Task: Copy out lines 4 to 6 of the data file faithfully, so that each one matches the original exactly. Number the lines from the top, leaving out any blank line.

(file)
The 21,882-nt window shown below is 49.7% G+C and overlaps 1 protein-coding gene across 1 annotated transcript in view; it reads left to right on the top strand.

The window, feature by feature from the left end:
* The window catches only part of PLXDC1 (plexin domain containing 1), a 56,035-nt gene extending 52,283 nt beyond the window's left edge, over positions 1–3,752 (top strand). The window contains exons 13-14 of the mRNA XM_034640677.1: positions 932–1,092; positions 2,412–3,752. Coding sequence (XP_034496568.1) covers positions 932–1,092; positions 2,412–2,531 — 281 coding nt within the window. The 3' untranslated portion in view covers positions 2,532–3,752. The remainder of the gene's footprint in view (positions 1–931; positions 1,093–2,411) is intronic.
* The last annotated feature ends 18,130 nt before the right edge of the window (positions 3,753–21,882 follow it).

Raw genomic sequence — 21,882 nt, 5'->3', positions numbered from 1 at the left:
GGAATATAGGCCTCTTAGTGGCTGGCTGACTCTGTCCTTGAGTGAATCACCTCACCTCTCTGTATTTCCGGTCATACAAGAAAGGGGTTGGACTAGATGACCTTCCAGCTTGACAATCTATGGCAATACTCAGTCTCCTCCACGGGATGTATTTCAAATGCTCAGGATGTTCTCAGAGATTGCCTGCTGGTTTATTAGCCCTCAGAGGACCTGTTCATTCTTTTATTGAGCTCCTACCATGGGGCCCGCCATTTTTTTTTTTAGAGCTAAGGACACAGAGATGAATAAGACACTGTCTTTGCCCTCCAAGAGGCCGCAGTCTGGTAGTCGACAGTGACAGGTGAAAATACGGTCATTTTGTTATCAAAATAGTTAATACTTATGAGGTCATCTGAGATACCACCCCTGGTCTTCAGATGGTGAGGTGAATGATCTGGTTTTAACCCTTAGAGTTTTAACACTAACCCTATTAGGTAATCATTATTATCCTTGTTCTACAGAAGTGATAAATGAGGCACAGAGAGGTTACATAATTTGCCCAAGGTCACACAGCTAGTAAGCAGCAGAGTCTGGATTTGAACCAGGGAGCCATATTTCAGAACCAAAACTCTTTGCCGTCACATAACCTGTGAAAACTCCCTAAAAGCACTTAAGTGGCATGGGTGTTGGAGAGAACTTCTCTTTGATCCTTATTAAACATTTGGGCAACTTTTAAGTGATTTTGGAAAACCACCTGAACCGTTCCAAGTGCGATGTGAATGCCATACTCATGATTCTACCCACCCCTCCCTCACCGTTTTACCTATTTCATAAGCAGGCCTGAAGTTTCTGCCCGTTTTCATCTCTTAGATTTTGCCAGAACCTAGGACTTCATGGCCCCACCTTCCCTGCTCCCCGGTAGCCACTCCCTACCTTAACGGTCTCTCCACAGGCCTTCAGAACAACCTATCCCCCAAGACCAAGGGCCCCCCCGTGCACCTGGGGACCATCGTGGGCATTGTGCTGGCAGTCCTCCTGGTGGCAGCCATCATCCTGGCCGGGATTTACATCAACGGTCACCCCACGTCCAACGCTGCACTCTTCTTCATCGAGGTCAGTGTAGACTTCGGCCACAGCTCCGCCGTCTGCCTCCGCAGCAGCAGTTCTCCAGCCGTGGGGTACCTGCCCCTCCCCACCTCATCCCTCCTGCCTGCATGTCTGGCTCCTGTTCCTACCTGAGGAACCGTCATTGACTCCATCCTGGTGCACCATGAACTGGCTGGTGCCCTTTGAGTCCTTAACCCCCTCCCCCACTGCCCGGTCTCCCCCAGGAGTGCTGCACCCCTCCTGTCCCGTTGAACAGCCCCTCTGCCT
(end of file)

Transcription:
* The last annotated feature ends 18,130 nt before the right edge of the window (positions 3,753–21,882 follow it).

Raw genomic sequence — 21,882 nt, 5'->3', positions numbered from 1 at the left:
GGAATATAGGCCTCTTAGTGGCTGGCTGACTCTGTCCTTGAGTGAATCACCTCACCTCTCTGTATTTCCGGTCATACAAGAAAGGGGTTGGACTAGATGACCTTCCAGCTTGACAATCTATGGCAATACTCAGTCTCCTCCACGGGATGTATTTCAAATGCTCAGGATGTTCTCAGAGATTGCCTGCTGGTTTATTAGCCCTCAGAGGACCTGTTCATTCTTTTATTGAGCTCCTACCATGGGGCCCGCCATTTTTTTTTTTAGAGCTAAGGACACAGAGATGAATAAGACACTGTCTTTGCCCTCCAAGAGGCCGCAGTCTGGTAGTCGACAGTGACAGGTGAAAATACGGTCATTTTGTTATCAAAATAGTTAATACTTATGAGGTCATCTGAGATACCACCCCTGGTCTTCAGATGGTGAGGTGAATGATCTGGTTTTAACCCTTAGAGTTTTAACACTAACCCTATTAGGTAATCATTATTATCCTTGTTCTACAGAAGTGATAAATGAGGCACAGAGAGGTTACATAATTTGCCCAAGGTCACACAGCTAGTAAGCAGCAGAGTCTGGATTTGAACCAGGGAGCCATATTTCAGAACCAAAACTCTTTGCCGTCACATAACCTGTGAAAACTCCCTAAAAGCACTTAAGTGGCATGGGTGTTGGAGAGAACTTCTCTTTGATCCTTATTAAACATTTGGGCAACTTTTAAGTGATTTTGGAAAACCACCTGAACCGTTCCAAGTGCGATGTGAATGCCATACTCATGATTCTACCCACCCCTCCCTCACCGTTTTACCTATTTCATAAGCAGGCCTGAAGTTTCTGCCCGTTTTCATCTCTTAGATTTTGCCAGAACCTAGGACTTCATGGCCCCACCTTCCCTGCTCCCCGGTAGCCACTCCCTACCTTAACGGTCTCTCCACAGGCCTTCAGAACAACCTATCCCCCAAGACCAAGGGCCCCCCCGTGCACCTGGGGACCATCGTGGGCATTGTGCTGGCAGTCCTCCTGGTGGCAGCCATCATCCTGGCCGGGATTTACATCAACGGTCACCCCACGTCCAACGCTGCACTCTTCTTCATCGAGGTCAGTGTAGACTTCGGCCACAGCTCCGCCGTCTGCCTCCGCAGCAGCAGTTCTCCAGCCGTGGGGTACCTGCCCCTCCCCACCTCATCCCTCCTGCCTGCATGTCTGGCTCCTGTTCCTACCTGAGGAACCGTCATTGACTCCATCCTGGTGCACCATGAACTGGCTGGTGCCCTTTGAGTCCTTAACCCCCTCCCCCACTGCCCGGTCTCCCCCAGGAGTGCTGCACCCCTCCTGTCCCGTTGAACAGCCCCTCTGCCT